Kate Middleton tries her hand at abseiling during visit to Snowdonia
Kate Middleton, Duchess of Cambridge joined her husband Prince William as they joined in outdoor activities at a centre supporting children with mental health issues
Skinny jeans and a priceless sapphire and diamond engagement ring may not be the most orthodox mountaineering kit, but they did nothing to hamper the Duchess of Cambridge as she shinned up a climbing wall on a visit to an outdoor activity centre.
The Duchess first showed her instinct for climbing as a three-year-old on a family holiday to the Lake District and yesterday she showed the same poise - and the same pose – in Snowdonia, north Wales.
The Duke of Cambridge had earlier lost his footing and slipped as he climbed the same wall, but the Duchess did not put a foot wrong after deciding to stick with an easier route.
The royal couple were in north Wales for a day of engagements to highlight the work of charities helping young people with mental health issues, including the Towers Residential Outdoor Education Centre in the Llugwy Valley, which helps children build up their confidence.
After putting on helmets, anoraks and boots, the Duke and Duchess joined children from Holyhead High School who were being taught to abseil by members of a local mountain rescue team.
The Duke, who is patron of Mountain Rescue England and Wales, went down first, with the Duchess holding his life in her hands as she belayed for him, paying out his rope as he made his way down.
The Duke shouted up: "Are you holding me?!"
"I've got you," she laughed, adding: "I'm quite enjoying this actually. "For once I'm in control."
As the Duchess prepared for her turn, she giggled when asked if it was her first time abseiling, and said to her instructors: "This is the Aaagghhhh moment!"
She did not hestiate, however, as she lowered herself down the 36ft slope, walking steadily backwards on the even man-made surface rather than taking it in a series of jumps.
Once at the bottom, the couple's competitive nature took over. As the Duke started climbing back up using handholds, the Duchess said: "Not that we're competitive but if he does that, then I'm having to do it too!"
The Duke slipped as he was almost half way up the more difficult section of the wall, but recovered his dignity to reach the top by the easy section.
Instructor Phil Blain, 64, said: "If that was Kate's first abseil she did fantastic. At the bottom, William tried the more difficult climb first but sadly he slipped off almost half way up as it was very wet. He was on a rope so he was fine but he chose the easier side afterwards."
Earlier, in Caernarfon, the couple visited a charity called Gisda set up in 1985 to provide support and accommodation for homeless young people in the area.
They met members of local Scout and Guide groups and the Duchess, who volunteers as a helper with the Scouts, said she intends to enrol Princess Charlotte in the Rainbows - the junior version of Brownies - and Prince George in the Cubs.
"She said that she needs to put Charlotte's name down for Rainbows," said Caernarfon's county commissioner for Girl Guides Jill Wilkinson.
"She really enjoyed helping with the scout group and said she will get George for scouting."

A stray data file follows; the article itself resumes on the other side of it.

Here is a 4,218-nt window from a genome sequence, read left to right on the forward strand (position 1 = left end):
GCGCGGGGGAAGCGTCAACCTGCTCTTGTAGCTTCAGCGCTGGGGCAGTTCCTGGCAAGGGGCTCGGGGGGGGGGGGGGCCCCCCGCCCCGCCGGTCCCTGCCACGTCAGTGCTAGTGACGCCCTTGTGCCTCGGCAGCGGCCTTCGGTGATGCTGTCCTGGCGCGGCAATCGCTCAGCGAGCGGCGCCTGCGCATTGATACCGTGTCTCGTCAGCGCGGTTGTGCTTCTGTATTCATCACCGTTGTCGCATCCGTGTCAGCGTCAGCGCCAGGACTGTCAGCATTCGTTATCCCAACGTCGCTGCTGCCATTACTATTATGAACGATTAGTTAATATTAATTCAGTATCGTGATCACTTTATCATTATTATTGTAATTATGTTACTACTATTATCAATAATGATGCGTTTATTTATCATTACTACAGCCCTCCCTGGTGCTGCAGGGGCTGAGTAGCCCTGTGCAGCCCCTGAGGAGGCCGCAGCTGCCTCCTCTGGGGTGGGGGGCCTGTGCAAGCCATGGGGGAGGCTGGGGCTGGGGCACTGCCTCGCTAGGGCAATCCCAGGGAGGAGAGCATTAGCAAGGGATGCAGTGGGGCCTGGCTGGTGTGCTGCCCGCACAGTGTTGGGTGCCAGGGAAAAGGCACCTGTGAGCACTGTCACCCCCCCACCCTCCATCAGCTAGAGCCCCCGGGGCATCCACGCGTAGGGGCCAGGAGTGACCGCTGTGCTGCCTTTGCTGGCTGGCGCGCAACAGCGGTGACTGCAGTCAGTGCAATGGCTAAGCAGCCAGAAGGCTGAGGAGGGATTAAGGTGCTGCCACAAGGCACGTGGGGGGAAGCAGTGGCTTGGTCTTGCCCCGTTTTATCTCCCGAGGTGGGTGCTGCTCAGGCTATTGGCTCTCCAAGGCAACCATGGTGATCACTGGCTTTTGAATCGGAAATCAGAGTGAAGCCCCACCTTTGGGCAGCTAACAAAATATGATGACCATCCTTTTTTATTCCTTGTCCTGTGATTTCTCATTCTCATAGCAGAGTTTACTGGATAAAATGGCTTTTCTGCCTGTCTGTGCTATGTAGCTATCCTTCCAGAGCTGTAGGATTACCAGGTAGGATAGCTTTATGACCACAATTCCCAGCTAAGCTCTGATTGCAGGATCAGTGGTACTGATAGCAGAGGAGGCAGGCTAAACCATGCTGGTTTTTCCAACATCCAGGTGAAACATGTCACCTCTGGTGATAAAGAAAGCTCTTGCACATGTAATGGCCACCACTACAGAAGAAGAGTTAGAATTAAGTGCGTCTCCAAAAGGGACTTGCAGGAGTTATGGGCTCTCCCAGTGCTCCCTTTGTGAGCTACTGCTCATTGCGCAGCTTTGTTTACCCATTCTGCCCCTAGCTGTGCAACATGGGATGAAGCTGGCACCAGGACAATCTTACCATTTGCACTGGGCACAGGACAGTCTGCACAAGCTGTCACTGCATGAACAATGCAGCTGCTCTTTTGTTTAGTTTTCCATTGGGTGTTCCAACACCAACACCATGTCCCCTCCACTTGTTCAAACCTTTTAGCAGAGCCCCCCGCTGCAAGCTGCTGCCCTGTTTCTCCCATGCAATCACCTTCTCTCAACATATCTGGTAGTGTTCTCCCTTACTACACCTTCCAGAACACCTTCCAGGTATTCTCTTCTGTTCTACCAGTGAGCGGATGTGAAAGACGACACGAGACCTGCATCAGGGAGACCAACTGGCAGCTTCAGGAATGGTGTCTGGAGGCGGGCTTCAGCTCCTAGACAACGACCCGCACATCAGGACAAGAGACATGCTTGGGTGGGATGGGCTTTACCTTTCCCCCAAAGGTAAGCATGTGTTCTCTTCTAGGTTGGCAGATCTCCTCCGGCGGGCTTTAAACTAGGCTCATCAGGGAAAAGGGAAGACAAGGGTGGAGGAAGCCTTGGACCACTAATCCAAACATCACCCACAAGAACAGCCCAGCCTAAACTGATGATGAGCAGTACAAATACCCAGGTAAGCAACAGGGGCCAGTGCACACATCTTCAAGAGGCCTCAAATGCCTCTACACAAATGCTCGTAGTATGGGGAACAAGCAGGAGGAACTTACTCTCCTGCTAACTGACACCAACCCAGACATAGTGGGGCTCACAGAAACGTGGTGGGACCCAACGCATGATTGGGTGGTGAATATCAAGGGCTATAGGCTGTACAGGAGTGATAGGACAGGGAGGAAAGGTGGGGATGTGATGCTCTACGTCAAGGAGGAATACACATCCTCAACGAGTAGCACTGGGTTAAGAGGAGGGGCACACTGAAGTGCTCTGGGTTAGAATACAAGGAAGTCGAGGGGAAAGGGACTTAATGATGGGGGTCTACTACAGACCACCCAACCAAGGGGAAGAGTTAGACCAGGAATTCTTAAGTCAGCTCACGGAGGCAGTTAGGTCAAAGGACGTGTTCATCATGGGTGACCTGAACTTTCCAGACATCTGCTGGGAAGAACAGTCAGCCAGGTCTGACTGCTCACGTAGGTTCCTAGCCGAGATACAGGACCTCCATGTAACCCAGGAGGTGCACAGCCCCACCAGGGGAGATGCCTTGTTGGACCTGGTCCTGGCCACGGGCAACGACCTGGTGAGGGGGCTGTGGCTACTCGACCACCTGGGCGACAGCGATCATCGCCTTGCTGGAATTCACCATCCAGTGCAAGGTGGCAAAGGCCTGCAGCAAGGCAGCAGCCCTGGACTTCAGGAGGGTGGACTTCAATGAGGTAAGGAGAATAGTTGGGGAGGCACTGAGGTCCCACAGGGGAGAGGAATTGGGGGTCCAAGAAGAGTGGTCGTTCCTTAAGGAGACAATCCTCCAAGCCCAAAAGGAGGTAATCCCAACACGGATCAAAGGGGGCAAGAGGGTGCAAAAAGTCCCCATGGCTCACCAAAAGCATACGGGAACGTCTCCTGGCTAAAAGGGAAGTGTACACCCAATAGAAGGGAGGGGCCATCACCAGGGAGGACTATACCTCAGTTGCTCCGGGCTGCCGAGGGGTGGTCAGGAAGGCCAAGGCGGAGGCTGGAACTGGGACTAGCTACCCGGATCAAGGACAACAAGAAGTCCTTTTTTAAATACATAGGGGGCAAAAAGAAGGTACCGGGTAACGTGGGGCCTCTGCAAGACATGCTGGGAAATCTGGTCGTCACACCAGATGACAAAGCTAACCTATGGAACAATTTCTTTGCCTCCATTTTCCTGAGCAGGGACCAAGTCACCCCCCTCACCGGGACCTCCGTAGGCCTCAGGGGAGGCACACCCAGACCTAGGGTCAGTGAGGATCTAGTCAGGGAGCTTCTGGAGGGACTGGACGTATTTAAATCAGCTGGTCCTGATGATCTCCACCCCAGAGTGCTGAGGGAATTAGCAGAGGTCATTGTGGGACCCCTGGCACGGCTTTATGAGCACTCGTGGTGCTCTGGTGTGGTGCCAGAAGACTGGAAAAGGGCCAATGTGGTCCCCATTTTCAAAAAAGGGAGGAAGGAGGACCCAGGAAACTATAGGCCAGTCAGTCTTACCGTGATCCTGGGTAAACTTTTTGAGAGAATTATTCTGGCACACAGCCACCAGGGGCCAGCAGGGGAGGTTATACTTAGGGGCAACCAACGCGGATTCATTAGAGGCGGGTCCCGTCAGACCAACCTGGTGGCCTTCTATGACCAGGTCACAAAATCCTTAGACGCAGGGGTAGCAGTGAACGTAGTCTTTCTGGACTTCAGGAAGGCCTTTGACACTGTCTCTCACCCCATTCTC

The Duchess made a scouting faux pas when she shook hands with Scouts using her right hand, instead of her left, as is traditional.
Scout leader Stephen Porter, from 1st Caernarfon group, said: "She shook their hands with her right and then remembered and shook mine with her left."
Hundreds of well-wishers greeted their arrival in the royal town of Caernarfon, with the floating of giant bubbles in Castle Square in particular catching the eye of the Duke.
He told welcoming dignitaries: "I'm particularly impressed with the giant bubbles. George would be absolutely obsessed by that.
"I will have to get one of those for Christmas."
The royal couple then moved cross town to the local branch of mental health charity Mind where they viewed a photography exhibition titled "Mute: are you being heard?"
The project by Ynys Mon and Gwynedd's local Mind organisation is designed to give young people a voice to talk about their experiences living with mental health problems. The photographs address the issues and challenges faced by young people.
The couple met James Cheffings, 19, from Bangor, who had his leg in a cast.
He said: "They were asking about how I ruined my knee cap. I was dancing in the pub and I dislocated my knee. Kate said it sounded like something William would do."
Mr Cheffings, who works as a drag queen at weekends, said he went through a difficult time at college but talking though things helped him.
He said: "I accepted that I was a gay man and now I work in an attitude free gay bar. It came across that [the Duke and Duchess] were really accepting and understanding about the whole LGBT [lesbian, gay, bisexual and transgender] community which was really nice to see that we in that community have got that support from the royal family.
"It shows that people who are quite famous people do go to little villages like Caernarfon and little buildings like this and meet people like us who might not always get our voices heard."
Lizzie Wintle, 25, from Anglesey, showed the couple three photographs of herself on a beach exhibited alongside a written piece about her struggles with anxiety and obsessive compulsive disorder.
She said: "I was telling them how I was being a part of this project and telling my story to try to get others to tell their story.
"Kate was asking about my photographs and what beach they were taken on. She was saying it's really important to keep talking about it and for all of us here to keep talking about it.
"I think it's really good they're focussing on a charity like this."